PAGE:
Lotus confident of their chances in Barcelona

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After up-and-down qualifying efforts in the first four races, Lotus came through with better “Q” form on Saturday at Circuit de Catalunya as Kimi Raikkonen and Romain Grosjean — who both hit the podium last time out in Bahrain — placed fourth and sixth respectively on the grid for tomorrow’s Spanish Grand Prix (7:30 a.m. ET, NBC Sports Network/NBC Sports Live Extra).

Naturally, Raikkonen (pictured), who comes to Barcelona 10 points back of championship leader Sebastian Vettel, isn’t letting himself get hyped up about the performance on Saturday. But he wonders if the Mercedes front row of pole sitter Nico Rosberg and Lewis Hamilton will be able to finally turn their one-lap mastery into something more.

If they can’t, the Finn and his other main rivals may be in prime position on Sunday.

“You can’t really say on Saturday what will happen; you just have to make a good start and then see what you can do,” Raikkonen said. “We’ve got two fast Mercedes ahead of us and we’ll have to see how strong they are over a full distance. I’m sure the Ferrari and Red Bull will be competitive, so like any race we’ll just do our best and see where we end up.”

A mistake on his flying lap in Q3 caused Grosjean to originally qualify seventh this morning, but he was elevated to sixth following a grid penalty for Ferrari’s Felipe Massa. Lotus has done well in taking care of their tires this season, and the Frenchman is banking on that to help him get another solid result.

“We saw a lot of degradation during Friday’s [practice] sessions and today, it was a bit warmer, so with the changing conditions tyre management will again be key,” he said. “Our car is quite good in this aspect; it has been well designed and prepared by our engineers to preserve the tires, so we’ll see what happens and hope to find the best possible strategy.”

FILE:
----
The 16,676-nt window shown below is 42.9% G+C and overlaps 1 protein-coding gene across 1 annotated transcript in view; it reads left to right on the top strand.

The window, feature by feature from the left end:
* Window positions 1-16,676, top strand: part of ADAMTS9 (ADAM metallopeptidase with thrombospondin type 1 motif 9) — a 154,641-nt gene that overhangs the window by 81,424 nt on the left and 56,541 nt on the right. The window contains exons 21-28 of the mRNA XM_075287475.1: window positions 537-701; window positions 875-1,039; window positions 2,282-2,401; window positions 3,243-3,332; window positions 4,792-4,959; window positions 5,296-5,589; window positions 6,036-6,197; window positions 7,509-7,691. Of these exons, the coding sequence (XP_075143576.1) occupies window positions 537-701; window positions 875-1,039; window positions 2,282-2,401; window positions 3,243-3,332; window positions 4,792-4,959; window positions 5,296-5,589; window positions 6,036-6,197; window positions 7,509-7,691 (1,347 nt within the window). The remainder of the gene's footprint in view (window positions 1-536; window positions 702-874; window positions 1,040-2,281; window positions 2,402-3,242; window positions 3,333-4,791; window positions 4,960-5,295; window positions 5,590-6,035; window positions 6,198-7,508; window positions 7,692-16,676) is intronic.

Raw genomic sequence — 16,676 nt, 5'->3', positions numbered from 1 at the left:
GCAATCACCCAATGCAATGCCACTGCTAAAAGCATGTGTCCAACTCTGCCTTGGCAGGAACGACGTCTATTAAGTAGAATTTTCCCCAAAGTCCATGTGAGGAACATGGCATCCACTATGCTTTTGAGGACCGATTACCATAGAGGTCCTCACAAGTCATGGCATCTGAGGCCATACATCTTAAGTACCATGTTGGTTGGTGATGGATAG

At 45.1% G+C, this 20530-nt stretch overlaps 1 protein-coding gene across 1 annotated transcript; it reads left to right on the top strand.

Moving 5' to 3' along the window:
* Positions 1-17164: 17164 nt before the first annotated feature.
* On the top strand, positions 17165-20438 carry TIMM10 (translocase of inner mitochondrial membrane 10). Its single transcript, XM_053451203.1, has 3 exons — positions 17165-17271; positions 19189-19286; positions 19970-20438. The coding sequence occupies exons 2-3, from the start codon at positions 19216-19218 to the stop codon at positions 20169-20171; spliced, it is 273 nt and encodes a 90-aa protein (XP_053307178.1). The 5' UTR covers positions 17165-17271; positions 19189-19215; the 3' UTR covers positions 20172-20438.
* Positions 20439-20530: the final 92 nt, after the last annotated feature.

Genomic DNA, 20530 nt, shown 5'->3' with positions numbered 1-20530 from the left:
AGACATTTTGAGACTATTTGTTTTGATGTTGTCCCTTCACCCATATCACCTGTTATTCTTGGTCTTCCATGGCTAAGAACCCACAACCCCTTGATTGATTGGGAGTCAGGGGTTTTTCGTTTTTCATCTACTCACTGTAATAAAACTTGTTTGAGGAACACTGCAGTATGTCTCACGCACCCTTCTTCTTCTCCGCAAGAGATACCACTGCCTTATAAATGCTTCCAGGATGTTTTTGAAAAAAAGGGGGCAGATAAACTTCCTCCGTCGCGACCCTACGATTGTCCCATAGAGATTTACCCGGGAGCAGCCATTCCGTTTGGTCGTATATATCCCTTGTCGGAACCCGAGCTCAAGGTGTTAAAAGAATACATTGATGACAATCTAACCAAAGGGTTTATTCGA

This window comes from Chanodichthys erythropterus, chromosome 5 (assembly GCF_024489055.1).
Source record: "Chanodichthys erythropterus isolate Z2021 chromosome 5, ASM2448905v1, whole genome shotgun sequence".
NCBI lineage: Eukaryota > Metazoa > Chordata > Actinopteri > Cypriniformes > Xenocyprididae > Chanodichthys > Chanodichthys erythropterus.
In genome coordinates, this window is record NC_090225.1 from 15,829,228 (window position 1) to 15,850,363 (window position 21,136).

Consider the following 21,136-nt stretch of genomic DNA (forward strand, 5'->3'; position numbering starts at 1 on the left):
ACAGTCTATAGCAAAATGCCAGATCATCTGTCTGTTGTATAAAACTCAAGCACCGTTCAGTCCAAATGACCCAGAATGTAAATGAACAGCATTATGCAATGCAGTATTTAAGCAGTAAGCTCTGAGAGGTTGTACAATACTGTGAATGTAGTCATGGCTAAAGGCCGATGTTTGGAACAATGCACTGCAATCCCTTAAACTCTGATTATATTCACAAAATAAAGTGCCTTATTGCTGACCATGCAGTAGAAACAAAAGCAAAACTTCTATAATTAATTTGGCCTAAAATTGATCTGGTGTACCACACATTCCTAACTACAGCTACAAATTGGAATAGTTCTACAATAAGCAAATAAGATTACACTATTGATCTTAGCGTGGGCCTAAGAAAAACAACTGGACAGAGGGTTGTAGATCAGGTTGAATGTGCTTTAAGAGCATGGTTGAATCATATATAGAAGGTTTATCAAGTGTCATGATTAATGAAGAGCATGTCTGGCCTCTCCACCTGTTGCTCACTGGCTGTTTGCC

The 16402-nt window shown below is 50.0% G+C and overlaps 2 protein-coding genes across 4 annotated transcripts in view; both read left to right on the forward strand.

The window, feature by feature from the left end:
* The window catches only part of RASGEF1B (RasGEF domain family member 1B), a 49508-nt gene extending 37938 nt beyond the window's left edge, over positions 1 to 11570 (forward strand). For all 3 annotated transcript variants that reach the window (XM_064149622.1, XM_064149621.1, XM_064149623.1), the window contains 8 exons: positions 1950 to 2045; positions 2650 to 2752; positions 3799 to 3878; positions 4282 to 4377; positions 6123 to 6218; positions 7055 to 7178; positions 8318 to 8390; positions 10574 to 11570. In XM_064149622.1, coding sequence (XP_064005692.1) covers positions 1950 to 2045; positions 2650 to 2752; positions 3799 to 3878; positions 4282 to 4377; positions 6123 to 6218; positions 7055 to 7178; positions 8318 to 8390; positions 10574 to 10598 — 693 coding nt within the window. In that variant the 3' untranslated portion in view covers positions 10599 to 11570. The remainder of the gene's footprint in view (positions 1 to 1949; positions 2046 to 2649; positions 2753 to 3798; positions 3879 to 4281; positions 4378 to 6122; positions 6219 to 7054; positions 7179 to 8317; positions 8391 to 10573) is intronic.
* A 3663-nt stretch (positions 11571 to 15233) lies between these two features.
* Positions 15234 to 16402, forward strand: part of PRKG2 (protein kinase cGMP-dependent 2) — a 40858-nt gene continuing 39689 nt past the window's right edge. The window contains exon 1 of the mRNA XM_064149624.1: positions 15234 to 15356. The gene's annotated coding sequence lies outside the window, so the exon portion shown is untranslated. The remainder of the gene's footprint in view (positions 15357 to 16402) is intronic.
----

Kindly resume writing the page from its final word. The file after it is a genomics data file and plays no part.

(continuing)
Watch tomorrow’s Spanish Grand Prix online and on your mobile device.

Morris Nunn, former IndyCar and F1 engineer, team owner dies at 79

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Morris Nunn, a former Formula 1 team owner and a prominent fixture in the American Open Wheel Racing scene through the 1990s and the early 2000s, died at 79 on Wednesday after a long battle with Parkinson’s disease, according to the Indianapolis Star.

Nunn’s career in racing spans both sides of the Atlantic. He started in the 1960s as a driver before shifting his attention toward the mechanical side of the sport. He then founded a Formula 1 effort, dubbed Ensign Racing, which competed in over 100 F1 races between 1973 and 1982 – the team had a best result of fourth.

However, Nunn may be best known in the U.S. for his exploits in American Open Wheel Racing. He crossed the pond after closing the Ensign outfit in 1982, and was a part of the Patrick Racing team that won the 1989 Indianapolis 500 with Emerson Fittipaldi.

He moved to Chip Ganassi Racing in the 1990s, where he perhaps achieved the bulk of his success. He worked with Alex Zanardi as both his crew chief and engineer during Zanardi’s tenure from 1996 to 1998, and the combination saw Zanardi take Rookie of the Year Honors in ’96, followed by a pair of championships in ’97 and ’98 in the old CART series.

31 May 1997: Alex Zanardi (left) of Italy talks to Mo Nunn , engineer for the Target Ganassi Racing Team, at The Milwaukee Mile in Milwaukee, Wisconsin.

Nunn also won the 1999 championship with then CART rookie Juan Pablo Montoya.

In 2000, he formed his own team, Mo Nunn Racing, with driver Tony Kanaan – Bryan Herta also contested a trio of events for Nunn that year after Kanaan suffered an injury – and the outfit grew to two cars in 2001, with Zanardi competing alongside Kanaan.

Nunn also ventured into the series that is now called the Verizon IndyCar Series in 2002, fielding an entry for Felipe Giaffone. They went on to win one race that year (Kentucky Speedway) and Nunn’s outfit won another in 2003, with Alex Barron at Michigan International Speedway.

Nunn was a popular and highly regarded figure in the paddock, and a number of people in the racing world took to social media to offer condolences and tributes.

IndyCar on NBC’s Robin Miller offered this detailed look at Nunn’s life in the sport on RACER.com, covering the origins of his career and the impact he had on such drivers as Zanardi and Montoya.

Nunn was 79 years of age at the time of his passing.

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